Zaporizhzhya is ‘living on borrowed time…’– IAEA

18 April 2023

The dependence of Ukraine’s Zaporizhzhya Nuclear Power Plant (ZNPP) on a single still functioning power line for the external electricity it needs poses a major risk to nuclear safety and security amid signs of continued military activity in the southern region, director general Rafael Mariano Grossi of the International Atomic Energy Agency said on 13 April in the IAEA’s Update 153.

Underlining the crucial need for an agreement to protect Europe’s largest nuclear power plant during the military conflict, Mr Grossi noted that IAEA experts present at the site continue to regularly hear shelling in the area. Near the plant itself, two landmine explosions occurred outside its perimeter fence, the first on 8 April, and another four days later. It was not immediately clear what caused the blasts.

“We are living on borrowed time when it comes to nuclear safety and security at the Zaporizhzhya nuclear power plant. Unless we take action to protect the plant, our luck will sooner or later run out, with potentially severe consequences for human health and the environment,” Mr Grossi said.

Pressing ahead with his efforts to strengthen nuclear safety and security at the ZNPP, he held talks with senior Russian officials including Rosatom director general Alexey Likhachev in Kaliningrad during the week beginning 3 April. In late March, Mr Grossi met with Ukrainian president Volodymyr Zelensky in the city of Zaporizhzhya, ahead of his second visit to the ZNPP since the military conflict began. Crossing the frontline to and from the site on 29 March, the DG could see for himself new indications of increased military activity compared with the situation during his previous visit on 1 September last year.

“At a time of growing speculation about military offensives and counter-offensives in the region, it is more important than ever to agree that a nuclear power plant should never be attacked, nor used to launch attacks from. I will not rest until this has been achieved,” he said.

For the past six weeks, the ZNPP has relied on a single 750 kV power line for reactor cooling and other essential nuclear safety and security functions. A back-up power 330 kV power line that was damaged on 1 March on the other side of the Dnipro River from the Russian-controlled ZNPP has still not been repaired, with Ukraine saying that military action is preventing its experts from safely accessing the location situated in territory it controls.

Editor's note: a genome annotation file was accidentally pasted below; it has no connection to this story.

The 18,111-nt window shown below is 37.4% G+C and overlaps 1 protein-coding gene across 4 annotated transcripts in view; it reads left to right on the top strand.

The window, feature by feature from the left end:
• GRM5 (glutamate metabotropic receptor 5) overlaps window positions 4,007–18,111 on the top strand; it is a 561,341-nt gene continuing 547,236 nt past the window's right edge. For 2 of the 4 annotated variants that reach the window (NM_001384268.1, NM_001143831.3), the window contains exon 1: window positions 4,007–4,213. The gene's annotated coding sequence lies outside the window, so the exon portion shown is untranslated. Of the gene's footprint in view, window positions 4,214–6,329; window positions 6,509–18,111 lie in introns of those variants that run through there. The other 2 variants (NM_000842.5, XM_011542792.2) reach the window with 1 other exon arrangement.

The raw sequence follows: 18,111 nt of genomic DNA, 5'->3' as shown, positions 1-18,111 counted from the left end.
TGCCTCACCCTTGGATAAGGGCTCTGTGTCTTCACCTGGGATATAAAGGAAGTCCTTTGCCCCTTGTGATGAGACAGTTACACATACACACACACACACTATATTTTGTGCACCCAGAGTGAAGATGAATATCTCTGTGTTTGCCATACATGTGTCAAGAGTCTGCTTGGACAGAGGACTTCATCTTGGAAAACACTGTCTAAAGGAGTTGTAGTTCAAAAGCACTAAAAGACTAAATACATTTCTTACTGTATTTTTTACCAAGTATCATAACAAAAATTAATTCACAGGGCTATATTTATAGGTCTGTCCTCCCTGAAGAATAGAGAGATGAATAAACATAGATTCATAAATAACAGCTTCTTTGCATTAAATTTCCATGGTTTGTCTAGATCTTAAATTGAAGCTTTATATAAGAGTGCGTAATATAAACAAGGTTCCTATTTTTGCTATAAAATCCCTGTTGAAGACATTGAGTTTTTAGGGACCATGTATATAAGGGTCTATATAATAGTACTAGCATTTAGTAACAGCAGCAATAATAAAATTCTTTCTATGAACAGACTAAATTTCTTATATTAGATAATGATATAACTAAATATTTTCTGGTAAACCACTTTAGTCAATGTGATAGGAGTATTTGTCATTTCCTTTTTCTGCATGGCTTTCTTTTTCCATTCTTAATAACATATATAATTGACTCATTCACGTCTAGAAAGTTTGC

If the connection to the 750 kV line is also cut when there is no back-up external electricity available, as happened most recently for 11 hours on 9 March, the ZNPP and its six reactors are forced to rely on emergency diesel generators for power – an unacceptable situation for nuclear safety and security, Mr Grossi said.

The nearby Zaporizhzhya Thermal Power Plant operates the 330 kV open switchyard, through which back-up power has been provided to the ZNPP. The ZTPP also operates the pumping stations which feed cooling water from the Kakhovska Reservoir to the NPP. The Russian Federation reported last month that Rosatom was working to restore three 330 kV lines to the grid system in currently Russian-controlled territory. Rosatom has agreed to provide access for the IAEA team, which should take place next week.

At the plant itself, the operator is planning to transition in the coming days one of two reactors currently in hot shutdown to a cold shutdown state, due to the warmer weather.

The two reactors now in hot shutdown have been used to provide steam and heating to the ZNPP as well as heating to the nearby city of Enerhodar, where many plant personnel live. Reactor unit 5 will remain in hot shutdown to produce hot water and steam for the site. Also because of the spring weather, some of the nine mobile boilers that were installed to provide extra heating during the winter have been switched off, and the remaining will also be turned off soon.

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